All You Need to Know About ETFs

All You Need to Know About ETFs

Explore the nitty-gritty details of ETFs and unlock the secret to maximise your investment return.

Mutual funds are a great investment option for individuals who do not have time to track the markets. It is an investment option made for your convenience. It is expertly managed by the fund manager and is affordable. It is safe to say that mutual funds are beginner friendly. 

But if you are well-versed about the markets and wish to invest at every support level of Nifty50 or Sensex, there are better ways to go than mutual funds. 


That’s because, when you buy a mutual fund, the units are allotted to you at the end NAV of the day. So, you cannot take advantage of the market’s fluctuations. 

Which investment avenue can help you invest in an index and allow you to take advantage of market fluctuations? This investment option is none other than Exchange Traded Funds or ETFs. 

What are Exchange Traded Funds?

Exchange Traded Funds or ETFs are a basket of stocks which mirrors a benchmark Index. So, if you wish to invest in the 50 stocks of Nifty, then you could simply buy an ETF, and the returns generated by ETF and Nifty 50 would be the same. 

Moreover, ETFs are tradeable; hence, you can buy them anytime during market hours, and they will be allotted to you at the current price. 

All ETFs are passively managed. So, the aim of ETFs is not to beat the benchmark index but to replicate the performance of the benchmark index. 

Types of Exchange-Traded Funds

Index ETFs

This is the most commonly known type of ETF. Here your ETF aims to replicate the returns generated by the benchmark index like Nifty50, Sensex, Nifty100, etc. If you invest in any of the Index ETFs, then your ETF should generate the exact returns of the benchmark index, nothing more or less than the benchmark.

Gold ETFs

Instead of buying digital gold, you can opt for Gold ETF. It tracks the price of 24-carat pure physical domestic gold and replicates it. It is beneficial as it is tradeable, and you can invest a small amount.

Bank ETFs

Bank ETFs track a bucket of banking stocks listed in the stock market. It may have Bank Nifty as its benchmark and offer returns according to the performance of Bank Nifty. 

Liquid ETFs

It invests in a basket of government securities or money market instruments for the short term. The prices are not very volatile, but it offers stable returns.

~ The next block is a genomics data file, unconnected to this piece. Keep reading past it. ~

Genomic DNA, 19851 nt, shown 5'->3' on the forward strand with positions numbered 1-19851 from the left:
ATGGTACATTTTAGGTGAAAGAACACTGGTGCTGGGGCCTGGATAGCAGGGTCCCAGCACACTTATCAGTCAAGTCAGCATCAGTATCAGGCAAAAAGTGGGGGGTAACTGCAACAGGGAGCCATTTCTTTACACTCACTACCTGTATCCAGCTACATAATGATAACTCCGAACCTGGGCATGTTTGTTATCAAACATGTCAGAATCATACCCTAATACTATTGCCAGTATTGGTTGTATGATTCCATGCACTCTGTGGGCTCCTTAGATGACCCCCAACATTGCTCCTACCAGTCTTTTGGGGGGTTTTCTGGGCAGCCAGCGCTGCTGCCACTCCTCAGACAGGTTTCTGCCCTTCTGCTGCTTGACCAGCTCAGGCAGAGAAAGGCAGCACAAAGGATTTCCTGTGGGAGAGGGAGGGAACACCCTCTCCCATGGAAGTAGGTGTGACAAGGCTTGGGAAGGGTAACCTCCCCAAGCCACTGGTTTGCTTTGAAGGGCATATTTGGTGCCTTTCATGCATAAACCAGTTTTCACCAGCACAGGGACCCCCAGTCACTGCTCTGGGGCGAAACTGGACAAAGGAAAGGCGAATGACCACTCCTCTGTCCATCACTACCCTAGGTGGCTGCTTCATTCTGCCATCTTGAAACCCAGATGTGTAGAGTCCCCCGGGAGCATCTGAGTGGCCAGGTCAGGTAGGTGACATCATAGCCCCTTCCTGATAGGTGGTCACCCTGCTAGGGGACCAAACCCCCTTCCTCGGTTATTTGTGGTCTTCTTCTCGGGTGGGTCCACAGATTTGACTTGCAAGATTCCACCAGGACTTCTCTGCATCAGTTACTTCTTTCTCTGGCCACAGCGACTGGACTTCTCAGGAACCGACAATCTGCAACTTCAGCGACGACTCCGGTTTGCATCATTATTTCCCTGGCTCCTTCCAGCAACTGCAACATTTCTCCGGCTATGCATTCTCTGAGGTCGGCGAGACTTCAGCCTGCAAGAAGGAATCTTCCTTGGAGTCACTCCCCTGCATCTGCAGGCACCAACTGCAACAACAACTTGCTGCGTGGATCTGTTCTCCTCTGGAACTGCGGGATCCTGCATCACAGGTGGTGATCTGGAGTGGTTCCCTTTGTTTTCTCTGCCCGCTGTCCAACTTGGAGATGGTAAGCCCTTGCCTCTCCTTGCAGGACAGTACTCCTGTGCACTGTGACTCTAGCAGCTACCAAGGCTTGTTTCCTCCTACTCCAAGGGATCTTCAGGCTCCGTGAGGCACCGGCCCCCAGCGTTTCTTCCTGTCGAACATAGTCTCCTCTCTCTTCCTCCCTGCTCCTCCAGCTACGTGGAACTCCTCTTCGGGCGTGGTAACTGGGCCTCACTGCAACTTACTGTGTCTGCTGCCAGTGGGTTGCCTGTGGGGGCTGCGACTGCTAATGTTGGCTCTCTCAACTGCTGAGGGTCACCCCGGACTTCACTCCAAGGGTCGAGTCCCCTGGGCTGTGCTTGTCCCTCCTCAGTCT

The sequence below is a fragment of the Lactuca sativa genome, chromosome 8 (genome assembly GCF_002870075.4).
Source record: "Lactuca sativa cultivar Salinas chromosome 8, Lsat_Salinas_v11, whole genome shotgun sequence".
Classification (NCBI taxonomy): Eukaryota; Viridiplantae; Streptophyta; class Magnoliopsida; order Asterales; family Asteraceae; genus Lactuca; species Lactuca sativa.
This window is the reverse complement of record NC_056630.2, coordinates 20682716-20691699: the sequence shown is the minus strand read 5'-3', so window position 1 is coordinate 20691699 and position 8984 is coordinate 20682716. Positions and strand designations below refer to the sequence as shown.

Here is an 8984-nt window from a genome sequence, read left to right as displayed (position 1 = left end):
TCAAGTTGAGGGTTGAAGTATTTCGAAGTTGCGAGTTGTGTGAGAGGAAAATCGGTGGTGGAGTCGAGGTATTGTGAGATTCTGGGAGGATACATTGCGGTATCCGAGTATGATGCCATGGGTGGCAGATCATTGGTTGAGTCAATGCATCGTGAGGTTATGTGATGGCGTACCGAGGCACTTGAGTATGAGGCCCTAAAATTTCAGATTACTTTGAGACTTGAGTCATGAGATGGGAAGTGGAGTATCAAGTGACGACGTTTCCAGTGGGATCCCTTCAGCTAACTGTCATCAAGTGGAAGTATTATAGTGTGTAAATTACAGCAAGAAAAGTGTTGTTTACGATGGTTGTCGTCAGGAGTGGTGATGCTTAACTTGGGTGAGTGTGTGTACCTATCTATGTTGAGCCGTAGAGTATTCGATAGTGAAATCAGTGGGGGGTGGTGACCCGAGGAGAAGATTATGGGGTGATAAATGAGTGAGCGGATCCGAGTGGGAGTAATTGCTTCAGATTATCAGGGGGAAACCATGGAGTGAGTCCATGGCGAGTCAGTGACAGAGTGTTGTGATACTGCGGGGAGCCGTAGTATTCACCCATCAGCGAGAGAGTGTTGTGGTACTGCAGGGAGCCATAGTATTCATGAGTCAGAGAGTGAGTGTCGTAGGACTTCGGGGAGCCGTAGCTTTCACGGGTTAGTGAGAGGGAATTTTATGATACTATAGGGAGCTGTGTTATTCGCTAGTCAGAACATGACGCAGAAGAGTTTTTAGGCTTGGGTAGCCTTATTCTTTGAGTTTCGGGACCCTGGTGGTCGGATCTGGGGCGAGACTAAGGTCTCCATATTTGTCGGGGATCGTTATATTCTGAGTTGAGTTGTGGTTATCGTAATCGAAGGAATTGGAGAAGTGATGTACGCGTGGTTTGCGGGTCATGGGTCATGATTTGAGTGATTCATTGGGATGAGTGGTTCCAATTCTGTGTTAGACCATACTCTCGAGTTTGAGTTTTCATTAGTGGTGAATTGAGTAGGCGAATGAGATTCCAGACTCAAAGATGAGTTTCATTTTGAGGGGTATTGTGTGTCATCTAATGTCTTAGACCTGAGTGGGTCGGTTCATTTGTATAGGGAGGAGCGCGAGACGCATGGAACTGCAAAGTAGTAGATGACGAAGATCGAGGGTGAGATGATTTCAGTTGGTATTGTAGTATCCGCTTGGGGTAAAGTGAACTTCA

International ETFs

International ETFs track global market indices like Nasdaq, Hang Seng, Nikkei, etc. A few ETFs track the benchmark index of developing countries. These ETFs are known as emerging market ETFs. These ETFs are excellent investment options for someone looking to diversify their investment portfolio into foreign markets. 

Advantages of Investing in Exchange Traded Funds


The most significant advantage of ETFs is that they are tradable. You can use your knowledge, decide the correct entry and exit level and make money without worrying. 

Cost Efficient

ETFs and mutual funds belong to almost the same family when it comes to taxes. Both investment options are subject to capital gain tax. But, the expense ratio of ETFs can be as low as 0.25%, compared to mutual funds, which are usually 1.5% – 2.25%.

Zero Exit Load

No matter when you sell an ETF, there is no exit load like mutual funds. Hence, if you are a trader, ETFs can be more profitable for you than mutual funds. 

Taxation of ETF

ETFs are taxed in two ways – equity-oriented and non-equity-oriented ETFs. 

Equity Oriented ETF

  • If you invest in an index ETF or equity ETF and hold it for less than a year, then short-term capital gain tax will be levied at 15% + 4% CESS. 
  • If you invest in an index ETF or equity ETF and hold it for more than a year, then long-term capital gain tax will be levied at 10% without indexation above Rs 1 lakh.

Non-Equity Oriented ETF

  • If you invest in gold ETF, liquid ETF or international ETF, it is treated as a non-equity ETF.
  • If you hold the investment for less than 36 months, the tax will be levied as per your tax slab. 
  • If you hold for more than 36 months, then a tax of 20% after the indexation benefit will be levied. 


While investing in an ETF, always buy an ETF with low tracking error. 

Tracking error is a difference between the benchmark’s return and your ETF return. So, if Sensex has offered a return of 2.53% in a week, then your ETF, which has Sensex as a benchmark, must also offer 2.53% returns. Always check for tracking errors and prefer to invest in an ETF with low tracking errors. 

Indeed ETF is a great investment option for traders and long-term investors as it is cost-effective. But remember, you must open a Demat account before investing in an ETF. 

Note: This article was originally written by Teji Mandi for Deccan Herald.

Read the article here.  

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